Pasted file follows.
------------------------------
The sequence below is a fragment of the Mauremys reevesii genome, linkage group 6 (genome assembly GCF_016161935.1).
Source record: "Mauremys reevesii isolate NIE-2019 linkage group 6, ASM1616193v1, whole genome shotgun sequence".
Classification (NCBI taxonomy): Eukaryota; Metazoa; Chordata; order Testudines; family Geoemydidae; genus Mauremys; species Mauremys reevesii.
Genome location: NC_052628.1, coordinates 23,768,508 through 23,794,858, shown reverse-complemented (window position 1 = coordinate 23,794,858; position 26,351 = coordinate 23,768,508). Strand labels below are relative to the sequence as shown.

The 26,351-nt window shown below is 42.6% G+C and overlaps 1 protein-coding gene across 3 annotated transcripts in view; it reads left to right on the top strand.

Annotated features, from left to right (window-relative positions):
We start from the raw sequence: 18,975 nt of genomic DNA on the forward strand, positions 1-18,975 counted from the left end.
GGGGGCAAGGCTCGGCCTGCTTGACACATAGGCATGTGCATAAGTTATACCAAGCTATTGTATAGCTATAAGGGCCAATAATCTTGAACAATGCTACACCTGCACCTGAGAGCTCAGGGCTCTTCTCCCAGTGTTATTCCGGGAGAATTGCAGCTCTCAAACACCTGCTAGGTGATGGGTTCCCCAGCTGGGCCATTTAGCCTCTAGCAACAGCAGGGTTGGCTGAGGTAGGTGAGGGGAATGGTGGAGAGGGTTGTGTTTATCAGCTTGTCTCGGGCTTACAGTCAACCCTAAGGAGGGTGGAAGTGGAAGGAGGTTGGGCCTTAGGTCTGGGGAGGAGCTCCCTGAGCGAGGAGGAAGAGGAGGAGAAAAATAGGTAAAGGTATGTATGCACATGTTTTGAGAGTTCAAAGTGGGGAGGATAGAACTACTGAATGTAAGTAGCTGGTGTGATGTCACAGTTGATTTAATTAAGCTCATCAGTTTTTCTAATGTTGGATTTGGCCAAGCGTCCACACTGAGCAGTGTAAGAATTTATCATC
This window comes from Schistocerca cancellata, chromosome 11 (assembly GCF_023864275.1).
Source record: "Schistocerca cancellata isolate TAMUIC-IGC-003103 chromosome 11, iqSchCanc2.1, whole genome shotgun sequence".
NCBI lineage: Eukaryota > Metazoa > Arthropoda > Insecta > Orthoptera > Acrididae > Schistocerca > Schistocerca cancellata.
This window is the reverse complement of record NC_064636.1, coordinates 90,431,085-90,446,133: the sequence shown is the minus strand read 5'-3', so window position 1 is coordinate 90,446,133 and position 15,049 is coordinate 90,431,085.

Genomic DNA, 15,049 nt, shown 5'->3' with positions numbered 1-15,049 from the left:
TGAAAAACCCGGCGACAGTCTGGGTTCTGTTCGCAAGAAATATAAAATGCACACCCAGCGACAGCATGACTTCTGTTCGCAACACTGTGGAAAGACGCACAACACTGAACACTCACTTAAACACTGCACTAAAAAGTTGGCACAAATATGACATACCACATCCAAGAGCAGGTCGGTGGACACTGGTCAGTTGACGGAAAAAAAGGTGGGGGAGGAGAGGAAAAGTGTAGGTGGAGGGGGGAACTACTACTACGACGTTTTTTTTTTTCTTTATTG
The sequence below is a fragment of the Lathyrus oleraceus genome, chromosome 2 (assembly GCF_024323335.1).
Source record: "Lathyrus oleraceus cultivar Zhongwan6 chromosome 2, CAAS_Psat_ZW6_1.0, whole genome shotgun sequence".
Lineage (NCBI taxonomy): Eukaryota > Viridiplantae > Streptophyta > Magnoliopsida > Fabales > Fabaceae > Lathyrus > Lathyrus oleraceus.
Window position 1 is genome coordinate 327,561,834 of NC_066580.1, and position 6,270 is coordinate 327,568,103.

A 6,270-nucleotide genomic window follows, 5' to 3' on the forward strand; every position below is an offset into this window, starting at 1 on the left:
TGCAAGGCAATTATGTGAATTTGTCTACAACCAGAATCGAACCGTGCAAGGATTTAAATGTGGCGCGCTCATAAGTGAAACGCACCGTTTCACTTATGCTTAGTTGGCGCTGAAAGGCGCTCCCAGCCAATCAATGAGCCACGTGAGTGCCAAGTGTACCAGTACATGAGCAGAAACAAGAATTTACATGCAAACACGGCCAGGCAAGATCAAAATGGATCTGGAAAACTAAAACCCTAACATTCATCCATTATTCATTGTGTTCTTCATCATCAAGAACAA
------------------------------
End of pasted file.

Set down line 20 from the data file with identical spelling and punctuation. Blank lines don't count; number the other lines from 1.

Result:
TGCAAGGCAATTATGTGAATTTGTCTACAACCAGAATCGAACCGTGCAAGGATTTAAATGTGGCGCGCTCATAAGTGAAACGCACCGTTTCACTTATGCTTAGTTGGCGCTGAAAGGCGCTCCCAGCCAATCAATGAGCCACGTGAGTGCCAAGTGTACCAGTACATGAGCAGAAACAAGAATTTACATGCAAACACGGCCAGGCAAGATCAAAATGGATCTGGAAAACTAAAACCCTAACATTCATCCATTATTCATTGTGTTCTTCATCATCAAGAACAA